They remain fractionally off-frequency too, leading to slow beating effects with the interfering signals, even in the late afternoon. There is no need for them to be off-channel: There have been 198 kHz-controlled synchronisers available for many years, so that the carrier frequency of a synchronised transmitter will be as accurate as the 198 kHz carrier (1 part in 10¹³ as far as I recall). I was installing that kind of gear in the 1980s!
Their content is largely what you'd expect as "Europe's first album music station". They've probably got a reasonable (daytime) audience in Suffolk and Essex, but they're not really setting the world alight with their programming. Sadly, they've probably "missed the boat"! There were a few other applicants for the licence that Caroline got, and it might have been interesting is one of the others were given the chance, instead of the "old hands" that run Caroline. Fortunately, there are other AM licences becoming available, so we might get some more interesting competitors for them. There are also rumours of a fairly high-powered "Jolly Roger" operation being set up in the western Netherlands on 666kHz....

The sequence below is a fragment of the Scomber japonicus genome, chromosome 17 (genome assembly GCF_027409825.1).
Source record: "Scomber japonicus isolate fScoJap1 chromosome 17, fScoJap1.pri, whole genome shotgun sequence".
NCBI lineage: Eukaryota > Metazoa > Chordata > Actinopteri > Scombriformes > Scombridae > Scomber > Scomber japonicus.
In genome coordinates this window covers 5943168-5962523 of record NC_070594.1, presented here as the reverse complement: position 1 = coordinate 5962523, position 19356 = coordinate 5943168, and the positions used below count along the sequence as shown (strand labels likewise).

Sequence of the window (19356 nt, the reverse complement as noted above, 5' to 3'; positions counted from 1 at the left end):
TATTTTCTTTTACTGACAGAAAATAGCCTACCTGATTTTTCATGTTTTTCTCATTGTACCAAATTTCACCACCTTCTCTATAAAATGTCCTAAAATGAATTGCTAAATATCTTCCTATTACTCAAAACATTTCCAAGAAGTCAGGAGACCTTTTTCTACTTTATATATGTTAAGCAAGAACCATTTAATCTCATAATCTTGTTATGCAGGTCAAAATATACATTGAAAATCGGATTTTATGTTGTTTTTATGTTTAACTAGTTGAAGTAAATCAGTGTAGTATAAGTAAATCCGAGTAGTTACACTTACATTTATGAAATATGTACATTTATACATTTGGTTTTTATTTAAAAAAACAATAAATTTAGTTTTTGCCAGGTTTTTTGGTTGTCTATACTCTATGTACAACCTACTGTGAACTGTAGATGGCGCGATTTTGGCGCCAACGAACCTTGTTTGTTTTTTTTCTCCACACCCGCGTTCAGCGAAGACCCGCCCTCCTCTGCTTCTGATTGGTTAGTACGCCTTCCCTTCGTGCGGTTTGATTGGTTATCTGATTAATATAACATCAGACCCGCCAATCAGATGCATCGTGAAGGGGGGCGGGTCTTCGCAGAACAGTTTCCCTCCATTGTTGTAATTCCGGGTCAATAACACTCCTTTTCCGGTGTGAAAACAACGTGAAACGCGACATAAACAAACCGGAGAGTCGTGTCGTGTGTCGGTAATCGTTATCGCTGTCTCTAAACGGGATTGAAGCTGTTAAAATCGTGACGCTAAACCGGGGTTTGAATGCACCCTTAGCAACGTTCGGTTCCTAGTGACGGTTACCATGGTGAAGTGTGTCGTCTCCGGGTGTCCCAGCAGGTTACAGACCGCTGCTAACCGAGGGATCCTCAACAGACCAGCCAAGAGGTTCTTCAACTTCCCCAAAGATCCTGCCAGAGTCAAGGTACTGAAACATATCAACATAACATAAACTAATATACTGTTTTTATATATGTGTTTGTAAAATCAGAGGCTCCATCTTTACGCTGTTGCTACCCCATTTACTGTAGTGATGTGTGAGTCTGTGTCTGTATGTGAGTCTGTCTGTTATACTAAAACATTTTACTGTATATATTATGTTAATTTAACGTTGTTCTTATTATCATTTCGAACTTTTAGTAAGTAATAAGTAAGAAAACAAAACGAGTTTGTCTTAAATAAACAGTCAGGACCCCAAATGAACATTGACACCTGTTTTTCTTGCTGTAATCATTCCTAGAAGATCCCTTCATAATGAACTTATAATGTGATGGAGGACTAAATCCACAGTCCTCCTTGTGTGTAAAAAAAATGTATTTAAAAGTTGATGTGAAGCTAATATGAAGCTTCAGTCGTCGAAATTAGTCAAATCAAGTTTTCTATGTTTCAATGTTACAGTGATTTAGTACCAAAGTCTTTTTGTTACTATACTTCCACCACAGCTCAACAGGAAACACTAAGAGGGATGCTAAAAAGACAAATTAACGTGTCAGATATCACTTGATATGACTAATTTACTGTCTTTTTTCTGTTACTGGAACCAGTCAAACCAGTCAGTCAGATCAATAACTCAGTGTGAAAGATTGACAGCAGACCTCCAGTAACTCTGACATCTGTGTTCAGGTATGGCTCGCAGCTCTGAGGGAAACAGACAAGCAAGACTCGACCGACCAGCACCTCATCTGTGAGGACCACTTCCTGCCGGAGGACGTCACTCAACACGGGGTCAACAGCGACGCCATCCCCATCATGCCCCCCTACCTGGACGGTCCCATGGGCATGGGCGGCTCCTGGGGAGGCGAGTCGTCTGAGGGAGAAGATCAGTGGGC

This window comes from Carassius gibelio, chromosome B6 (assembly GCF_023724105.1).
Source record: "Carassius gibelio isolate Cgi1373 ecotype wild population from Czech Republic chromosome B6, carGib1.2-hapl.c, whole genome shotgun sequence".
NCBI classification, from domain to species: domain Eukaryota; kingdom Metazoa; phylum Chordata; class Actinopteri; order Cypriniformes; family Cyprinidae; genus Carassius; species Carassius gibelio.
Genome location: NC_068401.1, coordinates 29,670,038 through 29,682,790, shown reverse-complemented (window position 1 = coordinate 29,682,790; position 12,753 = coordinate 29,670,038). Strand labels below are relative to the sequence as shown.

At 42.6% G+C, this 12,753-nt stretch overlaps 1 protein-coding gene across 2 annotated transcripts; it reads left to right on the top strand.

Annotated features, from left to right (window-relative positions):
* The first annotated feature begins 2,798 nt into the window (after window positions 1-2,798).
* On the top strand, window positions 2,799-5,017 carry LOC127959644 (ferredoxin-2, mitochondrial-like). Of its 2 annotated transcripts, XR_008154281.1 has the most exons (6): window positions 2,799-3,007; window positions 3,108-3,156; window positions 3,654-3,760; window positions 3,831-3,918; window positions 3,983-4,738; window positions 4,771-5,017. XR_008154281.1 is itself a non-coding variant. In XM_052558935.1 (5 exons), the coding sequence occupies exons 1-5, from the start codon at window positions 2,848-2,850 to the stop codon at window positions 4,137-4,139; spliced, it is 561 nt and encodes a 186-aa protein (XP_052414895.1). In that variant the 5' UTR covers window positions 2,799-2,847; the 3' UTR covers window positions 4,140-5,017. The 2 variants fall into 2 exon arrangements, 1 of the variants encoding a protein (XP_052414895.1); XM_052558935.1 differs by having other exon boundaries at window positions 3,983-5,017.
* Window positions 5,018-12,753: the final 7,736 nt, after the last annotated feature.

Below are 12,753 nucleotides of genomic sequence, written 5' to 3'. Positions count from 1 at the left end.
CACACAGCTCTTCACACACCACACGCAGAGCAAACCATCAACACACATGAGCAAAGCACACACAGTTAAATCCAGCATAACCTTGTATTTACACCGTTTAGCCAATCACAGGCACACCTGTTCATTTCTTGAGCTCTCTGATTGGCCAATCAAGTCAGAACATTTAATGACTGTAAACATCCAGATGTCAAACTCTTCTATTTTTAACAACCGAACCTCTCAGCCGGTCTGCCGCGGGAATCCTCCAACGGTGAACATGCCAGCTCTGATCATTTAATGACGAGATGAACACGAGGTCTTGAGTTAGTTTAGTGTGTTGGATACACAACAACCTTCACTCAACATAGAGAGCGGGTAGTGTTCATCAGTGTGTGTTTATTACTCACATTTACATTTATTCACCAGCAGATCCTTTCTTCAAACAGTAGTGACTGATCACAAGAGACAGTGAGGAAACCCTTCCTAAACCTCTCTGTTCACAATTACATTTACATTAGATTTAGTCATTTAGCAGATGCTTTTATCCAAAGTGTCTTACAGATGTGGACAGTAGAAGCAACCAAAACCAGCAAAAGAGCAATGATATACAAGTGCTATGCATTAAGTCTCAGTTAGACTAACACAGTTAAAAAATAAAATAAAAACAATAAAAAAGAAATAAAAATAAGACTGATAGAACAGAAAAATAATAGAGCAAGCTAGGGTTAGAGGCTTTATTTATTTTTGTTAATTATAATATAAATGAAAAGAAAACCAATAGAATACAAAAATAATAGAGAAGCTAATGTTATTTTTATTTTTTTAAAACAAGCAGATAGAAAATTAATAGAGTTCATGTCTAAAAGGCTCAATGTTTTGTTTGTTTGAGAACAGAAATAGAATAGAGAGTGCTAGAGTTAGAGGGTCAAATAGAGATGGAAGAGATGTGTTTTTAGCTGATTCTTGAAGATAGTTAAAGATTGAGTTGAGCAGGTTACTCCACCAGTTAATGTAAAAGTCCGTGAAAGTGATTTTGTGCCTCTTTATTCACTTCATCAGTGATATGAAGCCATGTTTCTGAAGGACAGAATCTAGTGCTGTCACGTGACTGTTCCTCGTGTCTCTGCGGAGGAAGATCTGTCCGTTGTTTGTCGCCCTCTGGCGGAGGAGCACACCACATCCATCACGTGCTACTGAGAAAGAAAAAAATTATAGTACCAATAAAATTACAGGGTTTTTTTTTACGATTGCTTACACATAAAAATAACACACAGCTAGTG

Tried to receive Radio Caroline this evening on the Pilot X65B connected to the tunable frame aerial. No reception today in Geordieland. I know the station is wedged between two Spanish stations. I have received the station in the past.
Somewhat more receivable in Croydon on my Bush TR82. I'll have to try on the VHF80....AM is excellent on that with the RF amplifier. I suspect it will romp in now.